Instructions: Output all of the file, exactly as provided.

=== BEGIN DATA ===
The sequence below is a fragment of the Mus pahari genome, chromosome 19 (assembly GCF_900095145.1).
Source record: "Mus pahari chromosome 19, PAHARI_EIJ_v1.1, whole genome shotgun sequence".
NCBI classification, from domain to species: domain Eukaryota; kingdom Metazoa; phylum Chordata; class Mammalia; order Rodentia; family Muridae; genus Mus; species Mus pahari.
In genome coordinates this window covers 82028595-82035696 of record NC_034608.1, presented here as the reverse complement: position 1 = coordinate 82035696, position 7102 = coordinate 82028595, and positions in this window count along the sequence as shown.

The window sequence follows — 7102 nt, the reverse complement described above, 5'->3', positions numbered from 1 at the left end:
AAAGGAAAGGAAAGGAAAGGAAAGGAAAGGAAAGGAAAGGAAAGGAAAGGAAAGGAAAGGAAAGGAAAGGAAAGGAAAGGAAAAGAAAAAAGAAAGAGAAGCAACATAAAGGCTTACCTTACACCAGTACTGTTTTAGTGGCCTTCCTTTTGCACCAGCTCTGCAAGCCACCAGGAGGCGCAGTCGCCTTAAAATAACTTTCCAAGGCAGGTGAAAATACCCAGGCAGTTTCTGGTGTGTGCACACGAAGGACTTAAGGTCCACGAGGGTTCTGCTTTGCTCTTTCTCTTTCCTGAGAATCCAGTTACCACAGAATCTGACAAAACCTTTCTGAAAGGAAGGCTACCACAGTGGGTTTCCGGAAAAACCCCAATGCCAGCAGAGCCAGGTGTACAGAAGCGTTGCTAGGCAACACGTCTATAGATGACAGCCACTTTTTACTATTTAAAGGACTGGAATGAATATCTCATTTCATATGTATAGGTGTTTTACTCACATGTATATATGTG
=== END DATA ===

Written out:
The sequence below is a fragment of the Mus pahari genome, chromosome 19 (assembly GCF_900095145.1).
Source record: "Mus pahari chromosome 19, PAHARI_EIJ_v1.1, whole genome shotgun sequence".
NCBI classification, from domain to species: domain Eukaryota; kingdom Metazoa; phylum Chordata; class Mammalia; order Rodentia; family Muridae; genus Mus; species Mus pahari.
In genome coordinates this window covers 82028595-82035696 of record NC_034608.1, presented here as the reverse complement: position 1 = coordinate 82035696, position 7102 = coordinate 82028595, and positions in this window count along the sequence as shown.

The window sequence follows — 7102 nt, the reverse complement described above, 5'->3', positions numbered from 1 at the left end:
AAAGGAAAGGAAAGGAAAGGAAAGGAAAGGAAAGGAAAGGAAAGGAAAGGAAAGGAAAGGAAAGGAAAGGAAAGGAAAGGAAAAGAAAAAAGAAAGAGAAGCAACATAAAGGCTTACCTTACACCAGTACTGTTTTAGTGGCCTTCCTTTTGCACCAGCTCTGCAAGCCACCAGGAGGCGCAGTCGCCTTAAAATAACTTTCCAAGGCAGGTGAAAATACCCAGGCAGTTTCTGGTGTGTGCACACGAAGGACTTAAGGTCCACGAGGGTTCTGCTTTGCTCTTTCTCTTTCCTGAGAATCCAGTTACCACAGAATCTGACAAAACCTTTCTGAAAGGAAGGCTACCACAGTGGGTTTCCGGAAAAACCCCAATGCCAGCAGAGCCAGGTGTACAGAAGCGTTGCTAGGCAACACGTCTATAGATGACAGCCACTTTTTACTATTTAAAGGACTGGAATGAATATCTCATTTCATATGTATAGGTGTTTTACTCACATGTATATATGTG